Yeah, both Google and Apple thought about an ad-supported OS. The time-frame, however, is pretty important. Apple thought about the ad-supported OS, it nearly implemented it and ditched it. An year later (2000) Google launches AdWords. After yet another 5 years (2005) Google buys Android. 6 more years passed until Google launched its Chromebooks in 2011.

Amazon, the king of online retail, thought this is a great idea also.It started using it on its Kindle readers in 2011. Later on the Kindle Fire was subsidized through ads. The ad-supported device / OS seemed so good that Amazon didn’t actually bothered to built no-ads versions. Or talk about it.

Apple’s “say no” culture lead to dumping the ad-supported Mac OS

Fortunately Apple scraped the idea and later on figured out an way to give the Mac OS for free (it’s doing pretty well selling apps and music). Its focus on delivering a great user experience finally won. It was Probably Steve Jobs who remembered his own words, spoken at the 1997 Apple World Developers Conference:

“Innovation is saying no to a thousand things”

Flipboard Becomes an Ecommerce Gateway with its New Catalogue Feature

flipboard

 

Flipboard, famous for making it easy to read webclips and magazines on mobile devices, flips over to ecommerce. In a recent blog post the team announced it will allow brands and users to create virtual product catalogues.

For starters the company allows users to flip through curated content with v-magazines such as “Modern Man,” “Beauty Bar,” “Home Sweet Home,” “The Pantry” and “The Active-ist”.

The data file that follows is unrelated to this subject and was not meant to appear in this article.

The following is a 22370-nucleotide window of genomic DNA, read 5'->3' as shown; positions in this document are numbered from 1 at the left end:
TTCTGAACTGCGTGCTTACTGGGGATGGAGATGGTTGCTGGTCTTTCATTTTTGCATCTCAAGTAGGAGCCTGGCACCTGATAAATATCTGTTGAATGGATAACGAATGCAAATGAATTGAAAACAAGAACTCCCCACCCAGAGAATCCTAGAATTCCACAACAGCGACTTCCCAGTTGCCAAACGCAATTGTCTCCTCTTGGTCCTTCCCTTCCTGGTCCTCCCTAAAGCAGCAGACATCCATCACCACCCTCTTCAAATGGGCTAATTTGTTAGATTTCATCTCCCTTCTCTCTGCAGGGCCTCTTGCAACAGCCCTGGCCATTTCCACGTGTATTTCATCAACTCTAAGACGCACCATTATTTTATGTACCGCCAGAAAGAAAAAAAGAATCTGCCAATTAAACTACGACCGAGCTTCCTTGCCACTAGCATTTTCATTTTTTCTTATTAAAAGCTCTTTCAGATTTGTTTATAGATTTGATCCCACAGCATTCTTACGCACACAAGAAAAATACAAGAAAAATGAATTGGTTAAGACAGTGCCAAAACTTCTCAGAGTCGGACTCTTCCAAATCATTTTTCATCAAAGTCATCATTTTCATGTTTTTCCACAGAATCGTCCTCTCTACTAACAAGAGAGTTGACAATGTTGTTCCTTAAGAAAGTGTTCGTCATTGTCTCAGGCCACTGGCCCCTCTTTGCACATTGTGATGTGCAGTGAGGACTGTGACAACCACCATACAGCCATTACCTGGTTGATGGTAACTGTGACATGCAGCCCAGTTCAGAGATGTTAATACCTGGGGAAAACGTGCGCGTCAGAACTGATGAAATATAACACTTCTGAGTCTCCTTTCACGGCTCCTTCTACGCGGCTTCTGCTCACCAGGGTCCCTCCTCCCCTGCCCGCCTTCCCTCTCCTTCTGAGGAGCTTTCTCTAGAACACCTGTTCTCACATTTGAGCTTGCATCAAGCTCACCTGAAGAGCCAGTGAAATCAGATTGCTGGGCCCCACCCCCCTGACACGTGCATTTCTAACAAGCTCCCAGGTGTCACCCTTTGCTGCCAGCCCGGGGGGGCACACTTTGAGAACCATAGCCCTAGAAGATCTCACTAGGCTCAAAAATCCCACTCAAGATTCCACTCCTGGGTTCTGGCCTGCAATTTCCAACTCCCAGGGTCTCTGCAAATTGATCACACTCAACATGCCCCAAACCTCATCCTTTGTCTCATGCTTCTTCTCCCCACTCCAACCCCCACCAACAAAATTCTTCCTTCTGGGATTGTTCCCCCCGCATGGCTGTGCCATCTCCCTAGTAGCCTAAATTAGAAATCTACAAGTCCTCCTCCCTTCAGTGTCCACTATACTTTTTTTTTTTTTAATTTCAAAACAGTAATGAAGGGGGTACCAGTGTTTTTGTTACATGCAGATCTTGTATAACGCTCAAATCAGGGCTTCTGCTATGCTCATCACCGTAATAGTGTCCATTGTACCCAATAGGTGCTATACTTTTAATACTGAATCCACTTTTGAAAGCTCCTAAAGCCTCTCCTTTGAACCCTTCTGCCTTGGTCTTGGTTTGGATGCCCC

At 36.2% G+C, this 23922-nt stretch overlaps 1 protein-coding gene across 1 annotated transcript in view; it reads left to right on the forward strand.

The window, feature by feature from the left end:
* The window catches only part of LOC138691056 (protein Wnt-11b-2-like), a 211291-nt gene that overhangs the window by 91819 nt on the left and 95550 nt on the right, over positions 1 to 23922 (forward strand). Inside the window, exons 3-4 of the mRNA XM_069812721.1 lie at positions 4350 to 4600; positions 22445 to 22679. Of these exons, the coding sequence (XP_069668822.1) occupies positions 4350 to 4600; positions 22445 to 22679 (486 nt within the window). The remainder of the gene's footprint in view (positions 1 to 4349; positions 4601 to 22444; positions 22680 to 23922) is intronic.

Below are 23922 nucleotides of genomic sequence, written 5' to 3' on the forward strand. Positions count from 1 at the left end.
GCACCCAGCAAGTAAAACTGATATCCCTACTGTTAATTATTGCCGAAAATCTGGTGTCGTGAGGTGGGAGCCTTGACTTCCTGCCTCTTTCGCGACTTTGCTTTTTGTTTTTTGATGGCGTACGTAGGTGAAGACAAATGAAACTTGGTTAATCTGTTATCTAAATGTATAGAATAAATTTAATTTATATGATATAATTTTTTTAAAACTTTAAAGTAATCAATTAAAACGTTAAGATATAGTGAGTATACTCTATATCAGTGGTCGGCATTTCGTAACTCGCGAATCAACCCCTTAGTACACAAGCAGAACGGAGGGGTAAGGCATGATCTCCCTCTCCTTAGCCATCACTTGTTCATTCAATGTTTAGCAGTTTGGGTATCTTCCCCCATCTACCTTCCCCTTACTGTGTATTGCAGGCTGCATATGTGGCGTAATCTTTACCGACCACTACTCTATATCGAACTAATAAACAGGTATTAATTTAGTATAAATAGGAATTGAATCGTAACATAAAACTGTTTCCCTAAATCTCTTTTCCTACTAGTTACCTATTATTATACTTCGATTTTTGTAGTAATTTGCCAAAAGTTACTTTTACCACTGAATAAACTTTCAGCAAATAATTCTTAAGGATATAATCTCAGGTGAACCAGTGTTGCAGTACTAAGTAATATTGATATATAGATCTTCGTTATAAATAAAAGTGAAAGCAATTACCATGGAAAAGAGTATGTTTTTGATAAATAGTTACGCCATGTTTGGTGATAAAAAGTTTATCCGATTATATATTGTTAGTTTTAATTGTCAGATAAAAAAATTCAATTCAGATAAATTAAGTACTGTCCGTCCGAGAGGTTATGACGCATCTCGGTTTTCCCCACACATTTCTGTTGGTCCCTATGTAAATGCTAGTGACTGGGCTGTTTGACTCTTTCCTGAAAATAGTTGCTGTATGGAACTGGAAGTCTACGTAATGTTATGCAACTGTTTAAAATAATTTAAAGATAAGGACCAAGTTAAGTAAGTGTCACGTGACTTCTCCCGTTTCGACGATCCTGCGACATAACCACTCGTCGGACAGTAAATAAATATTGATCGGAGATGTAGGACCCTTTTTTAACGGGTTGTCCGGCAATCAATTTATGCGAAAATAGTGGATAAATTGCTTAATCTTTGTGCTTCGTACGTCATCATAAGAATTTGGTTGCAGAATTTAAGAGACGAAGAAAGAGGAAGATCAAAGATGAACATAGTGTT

Several brands have also taken up the opportunity and have launched brand magazines. The thing is – these magazines allow users to browse through holidays offers and than shop. It’s safe to assume that Flipboard aims at something more than just content browsing.

Right now the company has enlisted Banana Republic, Birchbox, eBay, Etsy, Fab and Levi’s. Soon others will  join given the fact that Flipboard has more than 85 million users (a rather interesting market), with 1 million of them actively creating and curating magazines.

Flipboard closing into Pinterest

Remember when we talked about how Pinterest is killing it in terms of ecommerce referral traffic? It seems that Flipboard has also taken up the model and lets users collect products using this handy-dandy little bookmarklet that allows users to collect and share their favorite products.

A mobile commerce gateway to lovable goods

Flipboard is one of the most popular mobile apps around  and not just in terms of number of users. Its 1 million personalized magazines has led to change in user behavior. Almost 50% of all users now read personalized magazines created by less than 1%. The time stamps are interesting also: most reading is done in the morning (9 AM – kinda like a morning newspaper), magazine updating is done in the afternoon and most sharing is done in the evening.

So far their unpaid editors were not able to make an actual living curating the magazines but who knows – The new commercial magazines might change the way we look at Flipboard.

With over 1 million editors, 85 million users and a lot of nice products out there Flipboard can maybe become the mobile Pinterest. There is a need for socially curated ecommerce stores, Pinterest is a success so far in terms of ecommerce interest and mobile is on the rise. Say hello to the new Ecommerce Gateway.

The 7 Most Important Components of an Ecommerce Business … that are usually ignored

When it comes to ecommerce most of the information you’ll be able to find online is marketing related. Because marketing is the easy part. That’s why almost everybody assumes that all it takes to build an ecommerce operation is good marketing, a technological sound shopping catalogue solution and a lot of luck.

Marketing and frontend ecommerce solutions are just the tip of the iceberg and in this post I’ll walk you through the most important areas you need to focus on (and you probably don’t) when building an online commerce business. Not site, not catalogue, business.

ecommerce-iceberg

What does it take to build a great online store?